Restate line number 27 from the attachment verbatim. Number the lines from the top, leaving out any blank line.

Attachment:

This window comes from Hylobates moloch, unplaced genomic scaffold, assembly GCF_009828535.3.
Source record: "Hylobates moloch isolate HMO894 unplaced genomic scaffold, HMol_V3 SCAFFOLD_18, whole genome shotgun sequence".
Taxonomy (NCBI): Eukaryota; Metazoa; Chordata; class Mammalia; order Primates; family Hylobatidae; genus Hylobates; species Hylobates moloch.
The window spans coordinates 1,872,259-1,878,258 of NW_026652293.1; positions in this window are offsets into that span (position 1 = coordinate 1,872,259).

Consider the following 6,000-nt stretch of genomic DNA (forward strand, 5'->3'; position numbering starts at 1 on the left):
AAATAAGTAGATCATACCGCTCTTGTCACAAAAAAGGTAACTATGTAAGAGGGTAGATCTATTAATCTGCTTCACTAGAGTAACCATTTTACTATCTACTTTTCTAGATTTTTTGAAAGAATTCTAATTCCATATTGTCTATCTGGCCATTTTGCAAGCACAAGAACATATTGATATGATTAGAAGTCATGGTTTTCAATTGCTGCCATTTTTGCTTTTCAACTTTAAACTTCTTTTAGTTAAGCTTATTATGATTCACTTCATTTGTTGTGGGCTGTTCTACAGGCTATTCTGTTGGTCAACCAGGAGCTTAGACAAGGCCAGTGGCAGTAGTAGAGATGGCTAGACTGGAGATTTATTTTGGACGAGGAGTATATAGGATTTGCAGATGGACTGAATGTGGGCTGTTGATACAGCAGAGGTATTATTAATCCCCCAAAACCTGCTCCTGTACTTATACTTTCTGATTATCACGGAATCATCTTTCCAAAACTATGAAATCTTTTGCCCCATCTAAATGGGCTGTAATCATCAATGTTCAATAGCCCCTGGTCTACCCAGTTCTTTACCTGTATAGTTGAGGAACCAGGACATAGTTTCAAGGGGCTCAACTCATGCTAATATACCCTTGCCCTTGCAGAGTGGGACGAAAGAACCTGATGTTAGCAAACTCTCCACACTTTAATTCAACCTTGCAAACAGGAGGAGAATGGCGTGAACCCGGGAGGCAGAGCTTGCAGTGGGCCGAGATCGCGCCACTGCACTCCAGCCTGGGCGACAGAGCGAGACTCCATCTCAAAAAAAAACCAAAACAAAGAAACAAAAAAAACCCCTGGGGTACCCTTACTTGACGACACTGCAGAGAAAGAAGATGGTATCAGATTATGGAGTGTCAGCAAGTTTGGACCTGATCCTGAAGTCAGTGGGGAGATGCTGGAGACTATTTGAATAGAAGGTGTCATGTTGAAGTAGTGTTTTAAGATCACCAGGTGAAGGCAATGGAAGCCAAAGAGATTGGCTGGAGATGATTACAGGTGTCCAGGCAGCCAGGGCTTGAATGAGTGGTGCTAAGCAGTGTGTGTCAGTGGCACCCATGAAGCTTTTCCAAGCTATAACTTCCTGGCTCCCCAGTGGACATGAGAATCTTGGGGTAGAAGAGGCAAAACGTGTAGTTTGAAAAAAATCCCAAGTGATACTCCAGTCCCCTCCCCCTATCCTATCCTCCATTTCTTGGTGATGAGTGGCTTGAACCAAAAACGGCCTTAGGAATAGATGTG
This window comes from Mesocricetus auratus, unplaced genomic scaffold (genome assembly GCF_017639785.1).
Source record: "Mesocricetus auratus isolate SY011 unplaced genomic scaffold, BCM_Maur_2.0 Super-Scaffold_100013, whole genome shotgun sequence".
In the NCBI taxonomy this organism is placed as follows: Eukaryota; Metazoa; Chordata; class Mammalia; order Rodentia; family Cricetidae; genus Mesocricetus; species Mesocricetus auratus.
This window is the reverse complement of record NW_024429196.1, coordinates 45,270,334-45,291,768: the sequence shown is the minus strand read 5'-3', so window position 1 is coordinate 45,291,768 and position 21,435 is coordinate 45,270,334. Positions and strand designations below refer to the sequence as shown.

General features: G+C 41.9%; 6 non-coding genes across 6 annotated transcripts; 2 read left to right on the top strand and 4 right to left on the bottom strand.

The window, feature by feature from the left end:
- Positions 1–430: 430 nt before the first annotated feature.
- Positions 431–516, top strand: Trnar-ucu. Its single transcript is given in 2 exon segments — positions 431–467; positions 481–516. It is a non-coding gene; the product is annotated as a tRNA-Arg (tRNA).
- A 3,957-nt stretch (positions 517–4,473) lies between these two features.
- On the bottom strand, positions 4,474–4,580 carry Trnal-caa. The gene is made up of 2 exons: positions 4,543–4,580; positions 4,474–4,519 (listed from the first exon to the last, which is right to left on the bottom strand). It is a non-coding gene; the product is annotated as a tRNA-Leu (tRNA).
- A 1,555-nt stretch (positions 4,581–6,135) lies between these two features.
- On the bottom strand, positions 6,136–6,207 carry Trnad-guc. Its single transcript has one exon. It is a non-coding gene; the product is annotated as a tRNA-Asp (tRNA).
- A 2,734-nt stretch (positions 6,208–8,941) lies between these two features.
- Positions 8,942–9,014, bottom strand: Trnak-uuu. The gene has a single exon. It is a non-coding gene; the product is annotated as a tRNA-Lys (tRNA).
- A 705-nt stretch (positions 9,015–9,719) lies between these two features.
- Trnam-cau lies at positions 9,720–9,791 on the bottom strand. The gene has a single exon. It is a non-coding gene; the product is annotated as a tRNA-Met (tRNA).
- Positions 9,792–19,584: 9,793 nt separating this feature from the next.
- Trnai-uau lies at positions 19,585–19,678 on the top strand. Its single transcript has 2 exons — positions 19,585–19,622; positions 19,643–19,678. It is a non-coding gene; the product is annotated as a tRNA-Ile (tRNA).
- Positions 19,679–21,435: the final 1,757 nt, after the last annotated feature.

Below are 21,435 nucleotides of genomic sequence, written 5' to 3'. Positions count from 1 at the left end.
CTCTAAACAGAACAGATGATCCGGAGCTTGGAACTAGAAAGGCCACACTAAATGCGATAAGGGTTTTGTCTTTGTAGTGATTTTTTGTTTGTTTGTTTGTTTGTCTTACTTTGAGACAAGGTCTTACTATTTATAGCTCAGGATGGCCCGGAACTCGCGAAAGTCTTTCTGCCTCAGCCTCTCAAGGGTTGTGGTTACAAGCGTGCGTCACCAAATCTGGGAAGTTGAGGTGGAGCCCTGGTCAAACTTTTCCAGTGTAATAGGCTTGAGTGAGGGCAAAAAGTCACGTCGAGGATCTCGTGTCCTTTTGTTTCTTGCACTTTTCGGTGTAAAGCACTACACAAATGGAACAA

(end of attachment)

CTCTAAACAGAACAGATGATCCGGAGCTTGGAACTAGAAAGGCCACACTAAATGCGATAAGGGTTTTGTCTTTGTAGTGATTTTTTGTTTGTTTGTTTGTTTGTCTTACTTTGAGACAAGGTCTTACTATTTATAGCTCAGGATGGCCCGGAACTCGCGAAAGTCTTTCTGCCTCAGCCTCTCAAGGGTTGTGGTTACAAGCGTGCGTCACCAAATCTGGGAAGTTGAGGTGGAGCCCTGGTCAAACTTTTCCAGTGTAATAGGCTTGAGTGAGGGCAAAAAGTCACGTCGAGGATCTCGTGTCCTTTTGTTTCTTGCACTTTTCGGTGTAAAGCACTACACAAATGGAACAA